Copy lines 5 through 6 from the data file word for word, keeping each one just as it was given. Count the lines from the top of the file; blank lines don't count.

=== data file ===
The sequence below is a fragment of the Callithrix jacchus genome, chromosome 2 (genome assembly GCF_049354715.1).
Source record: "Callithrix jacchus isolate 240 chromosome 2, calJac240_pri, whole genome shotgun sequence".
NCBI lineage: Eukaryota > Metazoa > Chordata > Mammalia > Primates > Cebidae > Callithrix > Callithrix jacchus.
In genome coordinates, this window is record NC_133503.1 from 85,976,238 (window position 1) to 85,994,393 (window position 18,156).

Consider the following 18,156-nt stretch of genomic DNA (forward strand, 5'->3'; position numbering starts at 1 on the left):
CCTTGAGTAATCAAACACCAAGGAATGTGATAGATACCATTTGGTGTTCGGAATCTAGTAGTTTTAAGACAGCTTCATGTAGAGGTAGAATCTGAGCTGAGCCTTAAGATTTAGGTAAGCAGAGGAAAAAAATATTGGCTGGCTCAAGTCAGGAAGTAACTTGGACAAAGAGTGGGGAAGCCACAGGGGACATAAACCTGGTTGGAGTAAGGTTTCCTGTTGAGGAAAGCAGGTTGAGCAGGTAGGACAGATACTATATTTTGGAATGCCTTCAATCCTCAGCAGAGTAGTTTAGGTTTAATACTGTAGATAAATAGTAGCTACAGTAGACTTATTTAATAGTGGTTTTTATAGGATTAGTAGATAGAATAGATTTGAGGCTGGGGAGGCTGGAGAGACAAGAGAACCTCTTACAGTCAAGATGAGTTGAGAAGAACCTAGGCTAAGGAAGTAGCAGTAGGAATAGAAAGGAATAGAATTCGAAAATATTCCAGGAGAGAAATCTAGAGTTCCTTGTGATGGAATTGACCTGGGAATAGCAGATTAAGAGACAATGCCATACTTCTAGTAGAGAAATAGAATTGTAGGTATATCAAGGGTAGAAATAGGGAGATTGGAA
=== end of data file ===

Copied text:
Consider the following 18,156-nt stretch of genomic DNA (forward strand, 5'->3'; position numbering starts at 1 on the left):
CCTTGAGTAATCAAACACCAAGGAATGTGATAGATACCATTTGGTGTTCGGAATCTAGTAGTTTTAAGACAGCTTCATGTAGAGGTAGAATCTGAGCTGAGCCTTAAGATTTAGGTAAGCAGAGGAAAAAAATATTGGCTGGCTCAAGTCAGGAAGTAACTTGGACAAAGAGTGGGGAAGCCACAGGGGACATAAACCTGGTTGGAGTAAGGTTTCCTGTTGAGGAAAGCAGGTTGAGCAGGTAGGACAGATACTATATTTTGGAATGCCTTCAATCCTCAGCAGAGTAGTTTAGGTTTAATACTGTAGATAAATAGTAGCTACAGTAGACTTATTTAATAGTGGTTTTTATAGGATTAGTAGATAGAATAGATTTGAGGCTGGGGAGGCTGGAGAGACAAGAGAACCTCTTACAGTCAAGATGAGTTGAGAAGAACCTAGGCTAAGGAAGTAGCAGTAGGAATAGAAAGGAATAGAATTCGAAAATATTCCAGGAGAGAAATCTAGAGTTCCTTGTGATGGAATTGACCTGGGAATAGCAGATTAAGAGACAATGCCATACTTCTAGTAGAGAAATAGAATTGTAGGTATATCAAGGGTAGAAATAGGGAGATTGGAA